Commercial property investment Commercial property funds
There are two different types of commercial property funds within which you can invest. They both come with different benefits and risks.
Direct or 'bricks and mortar' commercial property funds
Bricks and mortar funds refer to direct commercial property investment, meaning that actual physical properties are bought by the fund. Risk is spread across a number of different properties and, therefore, if one property is not occupied (and therefore earning no income from rent), others within the fund can generate income.
Your returns come from a combination of increased value of the properties in the fund and, more importantly, the rental income. Rental income provides you with an annual return, and when you cash in your investment, you'll hopefully receive the sum you initially invested, plus any growth in value of the properties within the fund.
Find out more: Which? investment portfolios - we have created a unique set of investment portfolios that can help you decide on the right mix of assets for you
Benefits and risks of direct commercial property investment funds
With direct property funds, rental income can be relatively secure in comparison to other asset classes because of factors like long lease lengths (typically five years or more), less risk of default than residential properties and upward-only rent reviews, meaning that rental income increases by at least inflation each year.
You also don't have the hassle of property management, which falls to the manager of your fund. It's the manager's responsibility to source tenants, invest in property in prime locations and negotiate lease lengths.
A major downside of direct investment, however, is that property markets are highly illiquid compared to most other financial markets, meaning that buying or selling property can take months, and can make it difficult to sell your holding in the fund quickly.
Beware the lock-out of direct commercial property investment funds
When the financial crisis rocked the economy, a large number of direct property fund investors found they could not take their money out as property values plunged. This was because property funds have a little known clause that allows fund managers to shut off payments to investors wanting to exit the funds if there are "exceptional circumstances."
Under FCA rules, property funds can suspend trading for 28 days while they try to raise enough cash by selling properties to meet the repayments of investors looking to reclaim their cash. This 28-day period can recur until the fund has enough capital to meet redemptions and during the financial crisis of 2007/08, some of moratorium on people leaving funds lasted as long as 12 months.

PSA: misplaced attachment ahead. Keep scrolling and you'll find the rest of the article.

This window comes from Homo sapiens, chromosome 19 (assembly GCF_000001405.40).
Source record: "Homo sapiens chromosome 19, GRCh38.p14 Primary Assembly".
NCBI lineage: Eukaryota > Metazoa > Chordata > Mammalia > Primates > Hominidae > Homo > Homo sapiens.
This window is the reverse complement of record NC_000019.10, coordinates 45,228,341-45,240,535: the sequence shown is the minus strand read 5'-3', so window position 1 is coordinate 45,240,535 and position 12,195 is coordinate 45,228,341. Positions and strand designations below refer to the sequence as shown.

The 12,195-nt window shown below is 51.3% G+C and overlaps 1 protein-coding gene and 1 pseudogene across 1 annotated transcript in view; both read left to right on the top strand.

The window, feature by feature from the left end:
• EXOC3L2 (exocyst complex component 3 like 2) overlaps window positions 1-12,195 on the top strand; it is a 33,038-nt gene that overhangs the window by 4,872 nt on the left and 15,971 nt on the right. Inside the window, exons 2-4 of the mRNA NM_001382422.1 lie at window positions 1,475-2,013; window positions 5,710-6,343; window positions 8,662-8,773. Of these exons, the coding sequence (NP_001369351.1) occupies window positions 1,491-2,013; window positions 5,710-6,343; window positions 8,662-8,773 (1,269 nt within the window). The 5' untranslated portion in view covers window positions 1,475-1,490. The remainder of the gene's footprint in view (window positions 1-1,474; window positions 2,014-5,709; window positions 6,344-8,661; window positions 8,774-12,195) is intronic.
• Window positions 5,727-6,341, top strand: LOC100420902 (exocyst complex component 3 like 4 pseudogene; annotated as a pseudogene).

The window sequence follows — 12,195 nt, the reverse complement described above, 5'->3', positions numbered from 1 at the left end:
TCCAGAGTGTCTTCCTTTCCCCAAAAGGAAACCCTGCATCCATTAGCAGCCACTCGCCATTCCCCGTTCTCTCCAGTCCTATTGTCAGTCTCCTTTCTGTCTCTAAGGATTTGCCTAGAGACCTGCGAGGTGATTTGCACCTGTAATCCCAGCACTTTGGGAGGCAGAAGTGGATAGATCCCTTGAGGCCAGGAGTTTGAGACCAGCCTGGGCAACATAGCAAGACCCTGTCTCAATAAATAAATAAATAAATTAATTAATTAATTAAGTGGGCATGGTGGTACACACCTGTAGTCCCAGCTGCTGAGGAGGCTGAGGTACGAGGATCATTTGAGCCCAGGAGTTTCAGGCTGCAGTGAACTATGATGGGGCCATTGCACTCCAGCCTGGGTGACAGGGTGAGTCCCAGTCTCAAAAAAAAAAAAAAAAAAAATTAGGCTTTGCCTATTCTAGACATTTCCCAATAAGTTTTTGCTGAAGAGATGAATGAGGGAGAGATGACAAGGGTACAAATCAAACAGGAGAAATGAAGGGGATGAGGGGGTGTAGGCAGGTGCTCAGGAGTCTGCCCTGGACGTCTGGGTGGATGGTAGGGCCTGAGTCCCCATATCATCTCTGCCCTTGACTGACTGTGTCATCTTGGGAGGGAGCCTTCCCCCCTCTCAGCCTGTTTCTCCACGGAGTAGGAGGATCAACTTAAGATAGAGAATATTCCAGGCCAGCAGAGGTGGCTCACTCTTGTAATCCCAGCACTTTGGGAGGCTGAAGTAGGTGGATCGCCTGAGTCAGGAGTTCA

Fund managers argued this was for the benefit of investors, as a fire-sale of properties in such conditions would mean they would not be able to realise their full value.
Indirect commercial property funds
These funds, usually in the form of unit trusts and Oeics, buy shares in companies that invest in property. These shares are listed on the Stock Exchange and traded on a daily basis and, therefore, don't have the liquidity problems of direct commercial property funds, meaning you can move in and out of the fund freely.
Returns are gained like any other investment in shares, through share price appreciation and dividend income, rather than directly through property price increases and rental income. But while you get the benefit of the liquidity of an equity-like product, you also get the volatility of investing on the stock market.
Find out more: Investing in equities - find out more about investing in stocks and shares
Real estate investment trusts
The great majority (over 80%) of these property companies are known as Real Estate Investment Trusts (REITs), and have greater tax benefits than other listed property companies.
REIT companies don't pay corporation tax on their assets, on the condition that 90% of profits are paid to shareholders as dividends, which in turn could mean higher payouts. REIT investors pay either 20% or 40% tax, because they're classed as property-letting income.
Property investment trusts
Alternatively, you could invest in property investment trusts, which will pool your money to buy property and property company shares. The difference between these and REITs is that they're considered to be like any other company, so tax on dividends from the 2016/17 tax year is 7.5% for basic rate taxpayers on any dividends over £5,000. This increases to 32.5% and 38.1% for higher and additional rate taxpayers respectively.
Investment trusts can do things that unit trusts and OEICs can’t. For example, many property investment trusts use gearing - a process whereby the companies borrow money - to boost the amount they can put into property beyond what you have invested. While this can enhance gains in a rising market, it can magnify losses if returns fall.
Action point: Different types of investment - learn about the various investment products available to investors
- The Which? investment portfolios – use our unique tool to get the right investment mix
- Fund supermarkets reviewed – our unique ratings for leading fund brokers
- How to buy a house – expert advice on finding and buying your new home
Which? Limited (registered in England and Wales number 00677665) is an Introducer Appointed Representative of Which? Financial Services Limited (registered in England and Wales number 07239342). Which? Financial Services Limited is authorised and regulated by the Financial Conduct Authority (FRN 527029). Which? Mortgage Advisers and Which? Money Compare are trading names of Which? Financial Services Limited. Registered office: 2 Marylebone Road, London NW1 4DF.